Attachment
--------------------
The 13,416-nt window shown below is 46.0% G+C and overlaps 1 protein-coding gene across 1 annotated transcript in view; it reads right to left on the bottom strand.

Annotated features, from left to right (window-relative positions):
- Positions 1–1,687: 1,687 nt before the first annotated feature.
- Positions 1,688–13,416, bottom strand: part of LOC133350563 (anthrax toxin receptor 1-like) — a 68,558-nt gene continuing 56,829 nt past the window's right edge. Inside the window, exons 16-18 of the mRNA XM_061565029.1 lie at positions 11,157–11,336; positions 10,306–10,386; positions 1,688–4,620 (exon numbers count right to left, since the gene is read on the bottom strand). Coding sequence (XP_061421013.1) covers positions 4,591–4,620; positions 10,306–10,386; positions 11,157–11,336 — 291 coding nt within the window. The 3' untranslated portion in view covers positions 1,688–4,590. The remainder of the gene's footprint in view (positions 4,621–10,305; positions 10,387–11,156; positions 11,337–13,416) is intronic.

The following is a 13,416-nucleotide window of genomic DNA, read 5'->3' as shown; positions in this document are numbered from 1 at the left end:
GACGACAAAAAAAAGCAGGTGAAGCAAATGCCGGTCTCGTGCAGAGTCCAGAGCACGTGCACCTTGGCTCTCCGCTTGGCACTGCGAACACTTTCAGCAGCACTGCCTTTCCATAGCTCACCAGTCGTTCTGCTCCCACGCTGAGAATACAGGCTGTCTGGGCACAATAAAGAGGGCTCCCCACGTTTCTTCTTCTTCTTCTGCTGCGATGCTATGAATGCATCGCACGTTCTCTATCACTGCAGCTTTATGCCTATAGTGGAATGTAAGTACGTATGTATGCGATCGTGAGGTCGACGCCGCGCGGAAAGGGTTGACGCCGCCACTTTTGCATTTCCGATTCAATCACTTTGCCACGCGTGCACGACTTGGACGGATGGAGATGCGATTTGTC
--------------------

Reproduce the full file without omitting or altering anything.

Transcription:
The 13,416-nt window shown below is 46.0% G+C and overlaps 1 protein-coding gene across 1 annotated transcript in view; it reads right to left on the bottom strand.

Annotated features, from left to right (window-relative positions):
- Positions 1–1,687: 1,687 nt before the first annotated feature.
- Positions 1,688–13,416, bottom strand: part of LOC133350563 (anthrax toxin receptor 1-like) — a 68,558-nt gene continuing 56,829 nt past the window's right edge. Inside the window, exons 16-18 of the mRNA XM_061565029.1 lie at positions 11,157–11,336; positions 10,306–10,386; positions 1,688–4,620 (exon numbers count right to left, since the gene is read on the bottom strand). Coding sequence (XP_061421013.1) covers positions 4,591–4,620; positions 10,306–10,386; positions 11,157–11,336 — 291 coding nt within the window. The 3' untranslated portion in view covers positions 1,688–4,590. The remainder of the gene's footprint in view (positions 4,621–10,305; positions 10,387–11,156; positions 11,337–13,416) is intronic.

The following is a 13,416-nucleotide window of genomic DNA, read 5'->3' as shown; positions in this document are numbered from 1 at the left end:
GACGACAAAAAAAAGCAGGTGAAGCAAATGCCGGTCTCGTGCAGAGTCCAGAGCACGTGCACCTTGGCTCTCCGCTTGGCACTGCGAACACTTTCAGCAGCACTGCCTTTCCATAGCTCACCAGTCGTTCTGCTCCCACGCTGAGAATACAGGCTGTCTGGGCACAATAAAGAGGGCTCCCCACGTTTCTTCTTCTTCTTCTGCTGCGATGCTATGAATGCATCGCACGTTCTCTATCACTGCAGCTTTATGCCTATAGTGGAATGTAAGTACGTATGTATGCGATCGTGAGGTCGACGCCGCGCGGAAAGGGTTGACGCCGCCACTTTTGCATTTCCGATTCAATCACTTTGCCACGCGTGCACGACTTGGACGGATGGAGATGCGATTTGTC